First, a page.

Each mutational process will leave its own specific pattern on the genome or mutational signature11 regardless of whether it arose as a pre-neoplastic process or post-malignant transformation. Recent advances in the mathematical extraction of mutational signatures14 from cancer sequences have led to the discovery of 21 such signatures in 30 different cancer types14. In a recent article of 560 highly curated whole-genome sequenced (WGS) breast cancers15, we extracted 12 base substitution mutational signatures from 3,479,652 base substitutions (signatures 1, 2, 3, 5, 6, 8, 13, 17, 18, 20, 26 and 30). These signatures were based on a 96-mutation classification that incorporates the base substitution type (expressed as the pyrimidine of a mutated Watson–Crick base pair, C>A, C>G, C>T, T>A, T>C, T>G) and the immediate flanking sequence context of the mutated base (four possible 5′ and four possible 3′ bases)11,14. We also analysed 77,695 rearrangements that were classified according to rearrangement type (deletions, tandem duplications, inversions and translocations), size (range 1 kilobase to >1 Mb) and whether they were focal or genomically dispersed, to extract six novel rearrangement signatures (RS1–RS6)15. These had different predominating features including being mainly characterized by tandem duplications (RS1 and RS3), deletions (RS5), clustered rearrangements (RS2, RS4) or translocations (RS2). In addition, 371,993 indels were categorized into two distinct signatures. ‘Repeat-mediated’ deletions share the identical motif as a flanking polynucleotide repeat tract, are small (<3 bp) and arise from erroneous repair of insertion–deletion loops at polynucleotide tracts, the onus of post-replicative MMR16. In contrast, microhomology-mediated deletions show homology of several nucleotides between the start of the deletion and the flanking sequence of the deletion junction. They are usually larger (≥3 bp) than repeat-mediated deletions and are associated with repair by microhomology-mediated end joining mechanisms.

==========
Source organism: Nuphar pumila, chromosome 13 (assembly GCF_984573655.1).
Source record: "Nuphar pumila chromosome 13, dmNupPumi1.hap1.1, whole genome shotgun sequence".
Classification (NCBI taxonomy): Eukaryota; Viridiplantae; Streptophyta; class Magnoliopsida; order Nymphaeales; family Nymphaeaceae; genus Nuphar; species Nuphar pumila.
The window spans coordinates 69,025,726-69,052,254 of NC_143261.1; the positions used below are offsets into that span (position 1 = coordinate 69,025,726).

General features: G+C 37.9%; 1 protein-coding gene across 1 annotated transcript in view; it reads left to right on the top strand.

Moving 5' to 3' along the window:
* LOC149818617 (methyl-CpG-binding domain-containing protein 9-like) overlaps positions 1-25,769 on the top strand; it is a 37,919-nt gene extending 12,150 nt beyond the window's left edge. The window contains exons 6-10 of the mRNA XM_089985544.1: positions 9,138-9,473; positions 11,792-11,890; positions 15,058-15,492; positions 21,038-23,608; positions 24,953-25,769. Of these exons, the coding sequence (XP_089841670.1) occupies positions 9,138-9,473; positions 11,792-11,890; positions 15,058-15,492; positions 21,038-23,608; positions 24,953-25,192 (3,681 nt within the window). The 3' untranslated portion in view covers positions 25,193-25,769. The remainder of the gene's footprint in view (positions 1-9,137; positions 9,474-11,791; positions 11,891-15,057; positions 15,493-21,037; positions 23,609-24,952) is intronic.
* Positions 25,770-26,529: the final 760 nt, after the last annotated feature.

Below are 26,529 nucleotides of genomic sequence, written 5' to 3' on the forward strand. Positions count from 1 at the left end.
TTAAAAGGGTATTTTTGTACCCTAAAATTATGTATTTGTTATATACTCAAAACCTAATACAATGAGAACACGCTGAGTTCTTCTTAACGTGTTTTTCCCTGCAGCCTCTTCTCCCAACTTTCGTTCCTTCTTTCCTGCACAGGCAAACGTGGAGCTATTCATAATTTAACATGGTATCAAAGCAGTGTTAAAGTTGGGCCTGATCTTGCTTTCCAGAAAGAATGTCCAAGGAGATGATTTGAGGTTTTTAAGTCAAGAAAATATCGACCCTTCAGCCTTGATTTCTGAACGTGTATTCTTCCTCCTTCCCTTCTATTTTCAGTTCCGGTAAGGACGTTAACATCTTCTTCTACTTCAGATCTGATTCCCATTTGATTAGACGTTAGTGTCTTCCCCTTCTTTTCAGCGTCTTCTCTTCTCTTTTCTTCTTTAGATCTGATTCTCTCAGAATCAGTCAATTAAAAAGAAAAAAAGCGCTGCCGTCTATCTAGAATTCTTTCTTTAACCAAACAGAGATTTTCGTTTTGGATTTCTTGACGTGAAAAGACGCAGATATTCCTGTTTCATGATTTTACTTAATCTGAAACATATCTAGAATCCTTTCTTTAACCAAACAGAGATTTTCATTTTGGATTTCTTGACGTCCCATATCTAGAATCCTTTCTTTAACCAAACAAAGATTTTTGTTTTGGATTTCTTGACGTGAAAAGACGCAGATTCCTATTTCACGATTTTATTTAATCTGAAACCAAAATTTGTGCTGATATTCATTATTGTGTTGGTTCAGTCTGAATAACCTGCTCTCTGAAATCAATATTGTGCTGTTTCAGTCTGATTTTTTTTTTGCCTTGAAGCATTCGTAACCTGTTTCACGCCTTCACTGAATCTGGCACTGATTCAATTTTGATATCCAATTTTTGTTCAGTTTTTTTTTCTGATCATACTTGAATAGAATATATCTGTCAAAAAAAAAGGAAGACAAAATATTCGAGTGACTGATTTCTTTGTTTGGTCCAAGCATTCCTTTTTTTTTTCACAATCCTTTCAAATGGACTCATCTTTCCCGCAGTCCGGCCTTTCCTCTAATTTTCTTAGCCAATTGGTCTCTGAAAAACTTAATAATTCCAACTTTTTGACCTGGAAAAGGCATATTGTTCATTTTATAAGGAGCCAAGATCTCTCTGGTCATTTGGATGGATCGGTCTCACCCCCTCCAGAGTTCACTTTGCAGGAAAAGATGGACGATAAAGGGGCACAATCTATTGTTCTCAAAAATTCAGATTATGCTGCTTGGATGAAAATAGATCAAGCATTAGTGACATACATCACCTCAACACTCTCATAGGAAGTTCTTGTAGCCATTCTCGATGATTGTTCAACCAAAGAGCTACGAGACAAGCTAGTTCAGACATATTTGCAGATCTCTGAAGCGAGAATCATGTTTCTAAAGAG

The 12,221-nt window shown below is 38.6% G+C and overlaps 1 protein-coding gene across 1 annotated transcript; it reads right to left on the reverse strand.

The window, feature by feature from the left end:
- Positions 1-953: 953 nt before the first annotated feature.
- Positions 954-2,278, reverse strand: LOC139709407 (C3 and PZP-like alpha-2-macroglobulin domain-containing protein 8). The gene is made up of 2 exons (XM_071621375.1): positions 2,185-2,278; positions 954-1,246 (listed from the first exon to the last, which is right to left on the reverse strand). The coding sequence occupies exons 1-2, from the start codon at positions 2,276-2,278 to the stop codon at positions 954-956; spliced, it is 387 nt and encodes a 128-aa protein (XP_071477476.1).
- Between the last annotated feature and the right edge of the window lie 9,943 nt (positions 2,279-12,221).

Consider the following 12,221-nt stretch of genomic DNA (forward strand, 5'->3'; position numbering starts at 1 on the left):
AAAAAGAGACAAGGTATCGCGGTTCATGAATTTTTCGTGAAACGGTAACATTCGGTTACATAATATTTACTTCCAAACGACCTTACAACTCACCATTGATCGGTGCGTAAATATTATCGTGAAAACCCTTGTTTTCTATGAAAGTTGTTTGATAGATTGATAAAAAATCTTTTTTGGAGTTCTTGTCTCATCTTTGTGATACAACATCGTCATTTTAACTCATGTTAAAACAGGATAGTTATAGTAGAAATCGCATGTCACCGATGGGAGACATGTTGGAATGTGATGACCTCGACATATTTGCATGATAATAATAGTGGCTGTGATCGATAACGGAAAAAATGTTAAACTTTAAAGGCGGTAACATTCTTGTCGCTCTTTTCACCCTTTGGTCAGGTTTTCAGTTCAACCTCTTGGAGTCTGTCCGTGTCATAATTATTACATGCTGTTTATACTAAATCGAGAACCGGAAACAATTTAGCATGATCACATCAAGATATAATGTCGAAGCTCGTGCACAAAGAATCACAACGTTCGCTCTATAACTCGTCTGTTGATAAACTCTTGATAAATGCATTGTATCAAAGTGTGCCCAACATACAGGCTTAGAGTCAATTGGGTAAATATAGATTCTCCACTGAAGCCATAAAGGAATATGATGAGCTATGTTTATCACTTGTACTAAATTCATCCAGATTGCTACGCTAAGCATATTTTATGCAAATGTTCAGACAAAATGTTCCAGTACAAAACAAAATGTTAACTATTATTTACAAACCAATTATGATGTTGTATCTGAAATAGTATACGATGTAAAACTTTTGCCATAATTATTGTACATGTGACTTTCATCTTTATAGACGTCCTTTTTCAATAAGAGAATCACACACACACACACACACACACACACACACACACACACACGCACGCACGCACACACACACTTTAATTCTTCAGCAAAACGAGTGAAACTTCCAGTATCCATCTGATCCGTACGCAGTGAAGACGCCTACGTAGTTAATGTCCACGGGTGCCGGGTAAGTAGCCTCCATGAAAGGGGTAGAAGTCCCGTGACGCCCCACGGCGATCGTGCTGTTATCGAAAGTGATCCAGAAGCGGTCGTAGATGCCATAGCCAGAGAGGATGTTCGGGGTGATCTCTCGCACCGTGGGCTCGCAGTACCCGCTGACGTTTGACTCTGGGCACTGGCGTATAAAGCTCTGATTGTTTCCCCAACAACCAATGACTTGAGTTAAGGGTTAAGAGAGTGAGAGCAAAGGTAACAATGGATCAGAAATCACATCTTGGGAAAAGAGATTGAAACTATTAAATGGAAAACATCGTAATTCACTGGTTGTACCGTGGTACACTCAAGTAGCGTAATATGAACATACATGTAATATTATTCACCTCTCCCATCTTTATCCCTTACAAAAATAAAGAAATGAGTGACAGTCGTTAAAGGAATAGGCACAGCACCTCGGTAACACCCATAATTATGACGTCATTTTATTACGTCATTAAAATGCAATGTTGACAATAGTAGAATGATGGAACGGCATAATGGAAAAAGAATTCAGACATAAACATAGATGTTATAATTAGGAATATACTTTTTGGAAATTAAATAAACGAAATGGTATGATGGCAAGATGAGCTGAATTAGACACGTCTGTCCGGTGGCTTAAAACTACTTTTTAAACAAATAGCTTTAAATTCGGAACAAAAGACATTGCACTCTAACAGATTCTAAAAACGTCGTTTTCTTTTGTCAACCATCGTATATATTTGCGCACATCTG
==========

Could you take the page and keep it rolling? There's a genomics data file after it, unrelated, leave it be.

The significance of these signatures is clear. They are a proxy for the biological processes that have gone awry in breast tissue (see Table 1 for summary of signatures, their characteristics and putative aetiologies). Some associations include homologous recombination (HR) repair deficiency with signatures 3 and 8, microhomology-mediated indels, RS1, RS3 and RS5, putative activity of the APOBEC family of cytidine deaminases with signatures 2 and 13, MMR deficiency with signatures 6, 20 and 26 and an excess of repeat-mediated indels and deamination of methylated cytosines with signature 1. Aetiologies of the remaining signatures (signatures 5, 17, 18, 30; RS2, RS4 and RS6) are currently unknown (Table 1). This set of 560 breast cancers is the largest cohort of WGS cancers of a single tissue-type to date providing an exceptional opportunity to gain insights into mutagenic processes of a specific tissue.

Table 1: Summary of relationships between each mutational signature and various genomic features.

We thus set out to comprehensively explore how mutation signatures in human breast cancers are influenced by genomic architecture. Critically, we were able to assign probabilistic estimates for individual somatic mutations to each mutational signature for every sample. Thus, by studying the genomic distribution of mutations as mutational signatures, we are able to interpret how mutagenic processes in breast tissues are influenced by cellular activities such as replication, transcription or by physical features like nucleosome occupancy.


Diverse temporal relationships with replication

DNA replication begins at origins (or near clusters of origins) of replication and propagates bidirectionally from each starting point17,18 with some regions of the genome copied sooner (early replicating) than others (late replicating)19. Using replication-sequencing (Repli-Seq)20 data generated from the breast cancer cell line, MCF-7 (ref. 20), early- and late-replicating regions were determined (Supplementary Fig. 1a–b) and relationships between mutations attributed to each signature and replication time were explored (Fig.1, Supplementary Fig. 1c–e).